When you perform work as a contractor on an Illinois property and never receive payment for the work performed, you may be able to use something called a mechanic’s lien to get everything owed to you. On the flip side, if you own a property someone takes out a mechanic’s lien against, you may have questions about how the lien works and whether you are responsible for paying the contractor who took it out.
Regardless of whether you are a contractor looking to take out a lien or a property owner dealing with one, understanding how mechanic’s liens work in Illinois may help you figure out how to move forward.
How mechanic’s liens work
Say you are working as a contractor and you supply materials, fixtures or machinery for a particular property. If you never receive payment for those expenses, you may take out a mechanic’s lien on the property. The lien prevents the owner from selling or transferring it until you receive payment in full. The lien also gives you the ability to foreclose on the property and have it sold so that you may recover everything owed to you.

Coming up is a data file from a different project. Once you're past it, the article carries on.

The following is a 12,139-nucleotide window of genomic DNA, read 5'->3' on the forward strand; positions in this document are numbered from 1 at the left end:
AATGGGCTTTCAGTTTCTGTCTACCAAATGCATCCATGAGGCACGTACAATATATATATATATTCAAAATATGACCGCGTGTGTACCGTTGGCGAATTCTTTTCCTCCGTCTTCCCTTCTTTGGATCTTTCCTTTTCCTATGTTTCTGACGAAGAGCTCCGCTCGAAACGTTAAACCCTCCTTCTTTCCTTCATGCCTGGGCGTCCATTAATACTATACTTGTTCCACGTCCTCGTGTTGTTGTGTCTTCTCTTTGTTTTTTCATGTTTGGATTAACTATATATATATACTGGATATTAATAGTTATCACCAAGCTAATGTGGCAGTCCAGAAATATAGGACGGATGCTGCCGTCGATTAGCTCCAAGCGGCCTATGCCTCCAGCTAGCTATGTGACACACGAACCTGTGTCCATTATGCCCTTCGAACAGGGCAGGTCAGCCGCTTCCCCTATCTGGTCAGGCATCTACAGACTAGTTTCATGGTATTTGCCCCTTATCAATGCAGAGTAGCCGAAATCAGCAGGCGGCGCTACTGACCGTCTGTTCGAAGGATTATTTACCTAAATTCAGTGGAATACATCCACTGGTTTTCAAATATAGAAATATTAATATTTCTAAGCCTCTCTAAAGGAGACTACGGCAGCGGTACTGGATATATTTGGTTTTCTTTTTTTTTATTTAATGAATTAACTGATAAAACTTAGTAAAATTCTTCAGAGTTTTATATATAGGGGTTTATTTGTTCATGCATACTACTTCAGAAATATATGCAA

When homeowners are responsible
For a homeowner to be responsible for paying off expenses that led to a mechanic’s lien, there must be a contract in place between the contractor and the homeowner specific to the work performed. The contract might be oral or written in nature. If a property has more than one owner, a single contract with any of the property owners typically suffices.
There are rules and deadlines you must follow as a contractor when taking out a mechanic’s lien against a property. Failing to adhere to these deadlines may leave you with limited options.